Last updated on Dec 25, 2017.
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According to the tracking website InternetShutdowns.in, there have been 107 shutdowns in India since 2012, of which 47 have happened in the current year. India witnessed the highest number of shutdowns in the world in the year 2016. While the frequent and high number of internet shutdowns in India has a been a topic of much research and activism, there is little information to shine a light on sensitive geographies within India and from the lens of gender. We’re presenting the findings of our recent study in Imphal, Manipur on the nature and impact of intentional Internet shutdowns on the lives and work of feminist activists. The activists and organisations we surveyed locate themselves in different areas of empowerment of women: relief for victims of domestic abuse, increasing the number of women in governance, economic independence, and so on. Many of the women are also entrepreneurs with small or medium businesses, leveraging the availability of the Internet for one part or another of their business operations, such as seeking microloans and selling their goods online.
Manipur has limited avenues for employment and economic growth owing to the terrain and the prevalent political situation. Additionally, support groups for war widows, victims of domestic abuse, et cetera use the Internet for their activities. Internet shutdowns and poor network connectivity have been detrimental to their efforts and work, causing financial losses to their businesses, curbing their human rights, and disempowering them. This intersection of gender, digital and civil rights, activism, and censorship is further complicated in the region due to the politically sensitive situation prevalent since the 1980s and poor air and railway connectivity with the rest of the country. The findings of our study reveal how the women of Imphal balance the online and the offline and the in-between (bad quality of network services) to manage their lives and livelihoods.
Owing to the complexity of the topic, we would start with an introduction of the demographic and region that we studied and the differentiators from other other interdisciplinary and qualitative studies on intentional Internet shutdowns. Then we should speak about the methodology, findings, the use of the findings for advocacy, next steps in the research, and end with questions from the audience. We also hope to get critical comments and feedback from the audience as the study is a part of an ongoing multi-phase initiative.
Chinmayi S. K. is a computer science engineer by qualification and the founder of The Bachchao Project, a community that works on the intersection of gender and technology. She previously worked as an engineer with Nokia and founded Saakshin, a software services start-up in Bengaluru, India.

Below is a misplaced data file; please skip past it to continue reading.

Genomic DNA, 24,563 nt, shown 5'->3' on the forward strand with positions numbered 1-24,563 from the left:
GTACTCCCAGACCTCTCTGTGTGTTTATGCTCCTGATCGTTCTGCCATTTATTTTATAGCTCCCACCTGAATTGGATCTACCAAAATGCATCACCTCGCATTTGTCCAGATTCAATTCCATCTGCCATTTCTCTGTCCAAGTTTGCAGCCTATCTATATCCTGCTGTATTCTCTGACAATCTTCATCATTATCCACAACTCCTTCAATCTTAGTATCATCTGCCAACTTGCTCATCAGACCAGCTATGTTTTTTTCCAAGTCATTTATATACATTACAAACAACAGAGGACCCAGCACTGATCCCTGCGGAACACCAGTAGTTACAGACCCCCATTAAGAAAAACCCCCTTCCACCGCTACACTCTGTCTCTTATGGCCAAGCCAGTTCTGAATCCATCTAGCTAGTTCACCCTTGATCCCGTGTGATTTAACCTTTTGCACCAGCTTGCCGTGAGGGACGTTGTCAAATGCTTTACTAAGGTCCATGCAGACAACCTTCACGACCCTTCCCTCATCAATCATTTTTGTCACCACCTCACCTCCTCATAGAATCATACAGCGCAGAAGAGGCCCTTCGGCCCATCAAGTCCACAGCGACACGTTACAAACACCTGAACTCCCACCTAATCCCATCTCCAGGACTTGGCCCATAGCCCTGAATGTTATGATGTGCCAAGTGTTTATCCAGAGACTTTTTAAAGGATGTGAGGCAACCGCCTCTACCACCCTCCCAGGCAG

Over the past four years, Chinmayi has been a pivotal part of several civil society projects, which involve building technology communities as well as creating technological solutions to address gender and humanitarian issues. She supports the technical and policy needs of numerous groups and organisations such as Internews, Safecity, Breakthrough, Flone, Geeks Without Bounds, and Bailancho Saad. She conducts infosec trainings for grassroots activists and open data professionals, and has held cryptoparties in India. She has helped create opsec for not-for-profit organisations such as Zariya. She writes articles on digital security in various publications and is a part of a team studying privacy issues of mobile phone-based panic buttons in India. In 2016, she received a grant from the US Embassy in Kolkata to support organisations in the northeastern part of India build technologies relevant to their needs through hackathons and events.
Rohini Lakshané is a technologist by training, a Wikimedian, and a public policy researcher at the Centre for Internet and Society, India. She has worked on several research and advocacy projects on the intersection of technology, policy, and civil liberties. Her body of work encompasses diverse territories such as the application of technology and policy to solve issues of gender inequity, violence and discrimination; access to knowledge; openness; patent reform; making tech spaces diverse and inclusive; and the cross-hairs of gender, sexuality and the Internet. In 2014 and 2015, Rohini served on the jury of The Best of Blogs, an international award honouring excellence in online activism, instituted by German broadcaster Deutsche Welle. She conducts digital security trainings for journalists, activists, at-risk civil society groups, and the general public. In a previous avatar, she worked as a technology journalist and editor in the print and web domains, ferreting out stories on human interest and online civil liberties.